Is growth hacking social-media stardom possible?

Forget about vanity metrics and empty fame. I'm talking about growing a die-hard following, quitting your day job, and watching speaking gigs, podcasts, feature articles, and paid partnerships roll in.

The answer is: Yes, as long as you don't fall victim to popular wisdom.

Sam Hurley -- who was recently named the most influential digital marketer of 2016 -- did it from scratch... all in under 15 months without a website, a product, an app, or an ego.


By doing the opposite of everything you've heard about social media stars...

Building Relationships

Back in February 2015, Hurley was a genuine social media "nobody" with less than 500 followers and zero connections. He'd worked in search marketing for six years but hadn't invested in a personal brand.

And that's where growth hacking social media starts. As Hurley explains: "Building your brand intentionally -- as opposed to just 'putting in work' and hoping for the best -- is the foundation most people miss. The truth is: Anybody can do it."

For Hurley, building his brand meant two things.

First, he adopted a "guest-post-only" strategy for his online writing, publishing his work exclusively on sites he didn't own. Every byline drove traffic back to his social profiles instead of a product or service, which was why not having his own site was so strategic.

Second, he built hundreds of one-on-one relationships with bloggers, influencers, business owners, and fans all through direct conversations on Twitter and LinkedIn. Most of these kicked off with a compliment or a question, and in the vast majority of cases, the other people wrote back.

"I can't stress how time-consuming those conversations were," Hurley notes, "I'd be neck deep in back-and-forth social-media exchanges for upwards of ten hours some days and then have to cover my regular client work. But relationships are the original growth hack. Your relationships are your brand."

Saying No

It'd be nice if there was a single turning point in Hurley's road to stardom, but -- as he puts it -- "what finally helped me break through was the compounded results from multiple features and a relatively small number of connections I'd made with the right people at the right time. The real key was simply being present for the right opportunities and seizing them."

Seizing the right opportunities, however, demands getting ruthless with your priorities.

While Hurley's approach started broad, his endgame centered on reaching 10 to 15 key websites and influencers who he could enlist as personal evangelists. If anything came between him and one of those targets, he turned it down: "By January, offers started to come in and it was tempting to just say 'Yes.' I resisted only because I knew what my big wins had to be to make this whole 'influencer' thing work in the long term."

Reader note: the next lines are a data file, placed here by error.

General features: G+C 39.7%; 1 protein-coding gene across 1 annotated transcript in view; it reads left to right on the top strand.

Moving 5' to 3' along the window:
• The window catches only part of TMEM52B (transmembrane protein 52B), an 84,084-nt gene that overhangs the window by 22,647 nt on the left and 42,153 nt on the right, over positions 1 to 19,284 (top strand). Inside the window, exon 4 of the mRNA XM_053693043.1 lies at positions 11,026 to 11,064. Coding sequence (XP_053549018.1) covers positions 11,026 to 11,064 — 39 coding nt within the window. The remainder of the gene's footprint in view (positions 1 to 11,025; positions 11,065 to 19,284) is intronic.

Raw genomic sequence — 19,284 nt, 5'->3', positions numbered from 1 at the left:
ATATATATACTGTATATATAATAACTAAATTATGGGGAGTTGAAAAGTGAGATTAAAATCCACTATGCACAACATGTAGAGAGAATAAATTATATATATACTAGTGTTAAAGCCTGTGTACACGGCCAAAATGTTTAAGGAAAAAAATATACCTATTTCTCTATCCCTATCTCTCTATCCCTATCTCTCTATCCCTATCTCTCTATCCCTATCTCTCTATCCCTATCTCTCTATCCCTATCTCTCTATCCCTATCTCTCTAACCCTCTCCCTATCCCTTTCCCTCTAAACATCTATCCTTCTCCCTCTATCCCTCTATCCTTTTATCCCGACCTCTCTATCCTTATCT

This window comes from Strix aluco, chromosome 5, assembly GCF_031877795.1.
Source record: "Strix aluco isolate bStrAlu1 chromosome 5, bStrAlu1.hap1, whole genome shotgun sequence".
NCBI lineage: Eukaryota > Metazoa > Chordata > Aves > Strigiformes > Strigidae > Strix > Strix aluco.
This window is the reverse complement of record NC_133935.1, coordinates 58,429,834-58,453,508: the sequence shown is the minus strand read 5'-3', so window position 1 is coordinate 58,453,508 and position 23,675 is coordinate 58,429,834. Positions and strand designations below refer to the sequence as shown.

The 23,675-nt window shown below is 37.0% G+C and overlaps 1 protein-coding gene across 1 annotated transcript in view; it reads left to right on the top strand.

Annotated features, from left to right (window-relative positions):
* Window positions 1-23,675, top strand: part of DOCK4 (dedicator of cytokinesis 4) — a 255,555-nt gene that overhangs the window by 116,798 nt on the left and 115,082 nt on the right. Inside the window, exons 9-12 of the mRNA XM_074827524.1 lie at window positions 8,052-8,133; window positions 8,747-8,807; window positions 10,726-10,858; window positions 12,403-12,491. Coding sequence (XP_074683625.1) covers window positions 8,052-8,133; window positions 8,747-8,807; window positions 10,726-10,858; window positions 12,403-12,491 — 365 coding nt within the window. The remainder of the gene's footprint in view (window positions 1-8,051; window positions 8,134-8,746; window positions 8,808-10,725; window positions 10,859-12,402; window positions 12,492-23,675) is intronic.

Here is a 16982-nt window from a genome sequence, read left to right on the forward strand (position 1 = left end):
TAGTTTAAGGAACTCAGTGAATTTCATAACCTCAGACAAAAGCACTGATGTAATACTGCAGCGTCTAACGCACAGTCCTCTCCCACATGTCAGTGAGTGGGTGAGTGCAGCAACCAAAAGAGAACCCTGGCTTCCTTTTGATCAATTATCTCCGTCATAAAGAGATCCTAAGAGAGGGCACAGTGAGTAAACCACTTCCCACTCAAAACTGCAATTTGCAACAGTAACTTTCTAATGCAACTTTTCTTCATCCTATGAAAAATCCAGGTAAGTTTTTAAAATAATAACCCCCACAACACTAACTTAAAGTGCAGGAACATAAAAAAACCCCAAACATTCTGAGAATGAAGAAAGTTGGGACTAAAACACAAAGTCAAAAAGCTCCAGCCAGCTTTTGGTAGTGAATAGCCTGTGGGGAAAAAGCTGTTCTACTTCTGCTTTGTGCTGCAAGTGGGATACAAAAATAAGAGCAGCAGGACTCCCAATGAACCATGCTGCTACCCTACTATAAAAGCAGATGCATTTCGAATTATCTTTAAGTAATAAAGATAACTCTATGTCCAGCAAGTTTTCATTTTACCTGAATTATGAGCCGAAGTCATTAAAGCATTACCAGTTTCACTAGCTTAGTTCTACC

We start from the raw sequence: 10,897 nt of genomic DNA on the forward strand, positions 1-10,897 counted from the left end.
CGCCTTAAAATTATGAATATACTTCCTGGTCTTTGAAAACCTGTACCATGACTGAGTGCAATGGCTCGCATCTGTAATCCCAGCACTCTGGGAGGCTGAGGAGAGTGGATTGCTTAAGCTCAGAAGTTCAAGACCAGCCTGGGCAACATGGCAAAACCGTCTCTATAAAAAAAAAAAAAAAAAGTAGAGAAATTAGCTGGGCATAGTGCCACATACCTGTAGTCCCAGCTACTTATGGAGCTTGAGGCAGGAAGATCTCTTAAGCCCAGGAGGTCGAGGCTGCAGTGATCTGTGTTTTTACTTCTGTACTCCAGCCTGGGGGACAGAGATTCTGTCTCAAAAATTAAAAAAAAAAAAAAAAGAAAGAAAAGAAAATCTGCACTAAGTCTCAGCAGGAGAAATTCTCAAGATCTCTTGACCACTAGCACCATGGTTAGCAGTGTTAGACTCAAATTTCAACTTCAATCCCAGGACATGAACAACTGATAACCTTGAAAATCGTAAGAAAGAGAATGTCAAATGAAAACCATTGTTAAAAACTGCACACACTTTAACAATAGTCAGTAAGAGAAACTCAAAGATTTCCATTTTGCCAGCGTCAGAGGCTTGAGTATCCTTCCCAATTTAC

When Jay Shetty and Thomas Power -- two of the original names on Hurley's short list -- invited him to become part of Adobe's Digital Marketing Summit, he was free to go all in as both a presenter and a promoter.

The invitation to serve as one of Adobe's five global "insiders" represented an enterprise-level endorsement and exposed Hurley to a client and fan-base that would have taken years to accumulate: "If I hadn't said 'No' to so much early on, I wouldn't have been able to say 'Yes' when it finally mattered. And I wouldn't have presented to celebrity influencers like Colin Farrell and Davina McCall."

Being Selfless

Social media is notorious for its obsession with ego-driven vanity metrics: empty numbers that don't translate into anything of real value.

According to Hurley, "The biggest social-media 'myth' has to be that you can just buy followers, post a few hundred times, and instantly become famous!"

You can't. Without real fans, numbers don't mean anything. And the only way to hack social media stardom -- to generate those real fans -- is by providing value first.

As counterintuitive as it may sound, Hurley's social presence has been founded on sharing other people's content... not promoting his own.

If you visit his social streams, you won't find the usual self-centered rants, pitches, or videos so characteristic of would-be influencers. Instead, for every post about himself, you'll find 20-30 posts about others, celebrating and pointing his followers toward them not him.

Turns out, it is possible to hack social media stardom. So long as you do exactly what social-media stars aren't supposed to do.